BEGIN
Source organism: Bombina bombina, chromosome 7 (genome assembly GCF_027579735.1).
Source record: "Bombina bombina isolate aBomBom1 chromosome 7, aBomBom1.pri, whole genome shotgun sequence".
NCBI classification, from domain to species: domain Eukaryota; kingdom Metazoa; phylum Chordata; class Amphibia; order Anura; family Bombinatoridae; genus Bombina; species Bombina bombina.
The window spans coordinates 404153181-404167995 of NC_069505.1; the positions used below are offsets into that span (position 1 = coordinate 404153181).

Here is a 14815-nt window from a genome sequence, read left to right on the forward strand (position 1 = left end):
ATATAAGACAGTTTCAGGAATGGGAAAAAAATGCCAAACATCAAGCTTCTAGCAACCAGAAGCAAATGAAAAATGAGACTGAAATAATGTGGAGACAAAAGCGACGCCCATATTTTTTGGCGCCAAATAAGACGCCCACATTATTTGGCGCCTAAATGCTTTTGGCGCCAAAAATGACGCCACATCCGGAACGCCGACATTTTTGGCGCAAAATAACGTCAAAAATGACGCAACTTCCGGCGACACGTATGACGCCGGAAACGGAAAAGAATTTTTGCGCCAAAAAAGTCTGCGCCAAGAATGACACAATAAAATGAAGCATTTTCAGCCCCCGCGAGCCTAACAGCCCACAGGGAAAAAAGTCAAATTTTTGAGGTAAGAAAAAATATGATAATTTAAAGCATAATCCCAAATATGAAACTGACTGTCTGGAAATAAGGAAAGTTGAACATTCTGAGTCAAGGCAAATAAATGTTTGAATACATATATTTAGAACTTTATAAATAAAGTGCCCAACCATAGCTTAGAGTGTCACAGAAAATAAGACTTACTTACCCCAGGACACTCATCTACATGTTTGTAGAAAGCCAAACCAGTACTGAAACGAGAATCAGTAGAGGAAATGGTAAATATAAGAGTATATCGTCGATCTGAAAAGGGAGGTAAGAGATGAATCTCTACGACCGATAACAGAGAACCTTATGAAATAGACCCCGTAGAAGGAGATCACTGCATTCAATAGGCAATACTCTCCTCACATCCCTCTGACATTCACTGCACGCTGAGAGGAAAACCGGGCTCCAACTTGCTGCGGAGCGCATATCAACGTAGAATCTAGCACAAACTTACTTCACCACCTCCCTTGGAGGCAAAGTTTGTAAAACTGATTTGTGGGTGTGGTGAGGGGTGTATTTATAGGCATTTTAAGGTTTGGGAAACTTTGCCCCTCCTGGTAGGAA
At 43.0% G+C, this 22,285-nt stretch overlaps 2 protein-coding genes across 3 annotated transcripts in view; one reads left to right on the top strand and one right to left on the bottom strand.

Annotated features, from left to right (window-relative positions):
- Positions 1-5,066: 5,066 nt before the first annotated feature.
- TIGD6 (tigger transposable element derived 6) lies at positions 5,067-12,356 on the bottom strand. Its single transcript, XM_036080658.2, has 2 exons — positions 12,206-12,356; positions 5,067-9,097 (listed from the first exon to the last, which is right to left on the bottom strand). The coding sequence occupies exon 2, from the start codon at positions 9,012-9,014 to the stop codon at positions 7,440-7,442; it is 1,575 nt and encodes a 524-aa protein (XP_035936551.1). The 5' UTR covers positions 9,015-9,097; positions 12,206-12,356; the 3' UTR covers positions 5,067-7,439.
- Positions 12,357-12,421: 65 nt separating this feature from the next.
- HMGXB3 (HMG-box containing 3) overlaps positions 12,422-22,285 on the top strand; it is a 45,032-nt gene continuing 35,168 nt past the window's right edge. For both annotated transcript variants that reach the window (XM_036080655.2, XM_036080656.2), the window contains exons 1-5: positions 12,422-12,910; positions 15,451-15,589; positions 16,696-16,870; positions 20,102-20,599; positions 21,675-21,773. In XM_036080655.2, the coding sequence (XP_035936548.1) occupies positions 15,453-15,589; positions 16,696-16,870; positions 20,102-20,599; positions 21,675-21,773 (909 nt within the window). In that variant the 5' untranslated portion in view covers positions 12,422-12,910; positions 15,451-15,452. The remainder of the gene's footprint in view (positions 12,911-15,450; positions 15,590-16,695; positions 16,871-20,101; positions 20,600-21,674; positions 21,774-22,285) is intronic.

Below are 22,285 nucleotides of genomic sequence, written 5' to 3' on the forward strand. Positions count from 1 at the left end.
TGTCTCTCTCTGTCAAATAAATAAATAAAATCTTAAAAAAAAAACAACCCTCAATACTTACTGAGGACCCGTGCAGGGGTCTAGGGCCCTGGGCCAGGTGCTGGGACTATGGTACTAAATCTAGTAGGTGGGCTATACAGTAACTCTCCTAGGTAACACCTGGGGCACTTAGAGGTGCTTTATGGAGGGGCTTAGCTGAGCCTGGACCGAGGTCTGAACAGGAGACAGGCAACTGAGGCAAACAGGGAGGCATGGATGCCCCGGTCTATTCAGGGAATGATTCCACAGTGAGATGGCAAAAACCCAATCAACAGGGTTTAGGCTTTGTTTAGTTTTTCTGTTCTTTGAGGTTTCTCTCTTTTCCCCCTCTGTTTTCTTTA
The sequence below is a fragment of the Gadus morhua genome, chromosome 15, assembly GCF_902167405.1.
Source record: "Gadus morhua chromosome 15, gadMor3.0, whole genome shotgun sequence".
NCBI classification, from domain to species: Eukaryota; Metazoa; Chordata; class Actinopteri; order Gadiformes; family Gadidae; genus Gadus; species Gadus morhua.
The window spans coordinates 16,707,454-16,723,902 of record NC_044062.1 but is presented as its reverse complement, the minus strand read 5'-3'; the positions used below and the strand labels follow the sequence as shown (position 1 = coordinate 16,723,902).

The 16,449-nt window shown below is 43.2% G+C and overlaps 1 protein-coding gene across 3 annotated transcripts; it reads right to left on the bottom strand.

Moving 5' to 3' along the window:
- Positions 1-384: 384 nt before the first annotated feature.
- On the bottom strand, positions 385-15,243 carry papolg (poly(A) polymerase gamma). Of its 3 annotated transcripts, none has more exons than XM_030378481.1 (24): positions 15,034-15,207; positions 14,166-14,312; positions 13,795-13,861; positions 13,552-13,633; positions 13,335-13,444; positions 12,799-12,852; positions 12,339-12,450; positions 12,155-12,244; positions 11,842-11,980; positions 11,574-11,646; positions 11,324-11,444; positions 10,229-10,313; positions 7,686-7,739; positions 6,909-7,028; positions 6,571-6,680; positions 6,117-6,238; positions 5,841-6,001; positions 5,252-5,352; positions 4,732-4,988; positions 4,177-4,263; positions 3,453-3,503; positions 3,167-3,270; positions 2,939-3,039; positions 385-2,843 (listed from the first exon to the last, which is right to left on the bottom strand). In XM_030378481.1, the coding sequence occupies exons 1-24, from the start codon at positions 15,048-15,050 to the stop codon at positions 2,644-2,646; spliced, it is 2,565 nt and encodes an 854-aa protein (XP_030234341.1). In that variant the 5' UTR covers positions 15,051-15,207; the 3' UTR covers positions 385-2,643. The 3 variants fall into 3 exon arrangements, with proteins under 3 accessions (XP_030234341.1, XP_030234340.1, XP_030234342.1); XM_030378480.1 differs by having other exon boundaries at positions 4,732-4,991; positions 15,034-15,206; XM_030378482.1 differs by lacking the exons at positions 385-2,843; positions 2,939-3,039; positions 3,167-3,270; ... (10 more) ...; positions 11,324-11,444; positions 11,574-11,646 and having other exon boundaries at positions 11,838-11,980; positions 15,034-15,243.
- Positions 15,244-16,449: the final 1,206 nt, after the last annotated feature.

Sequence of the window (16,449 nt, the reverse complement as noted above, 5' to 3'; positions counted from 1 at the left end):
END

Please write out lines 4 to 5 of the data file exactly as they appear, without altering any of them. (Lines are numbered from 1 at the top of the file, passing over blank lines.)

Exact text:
The window spans coordinates 404153181-404167995 of NC_069505.1; the positions used below are offsets into that span (position 1 = coordinate 404153181).

Here is a 14815-nt window from a genome sequence, read left to right on the forward strand (position 1 = left end):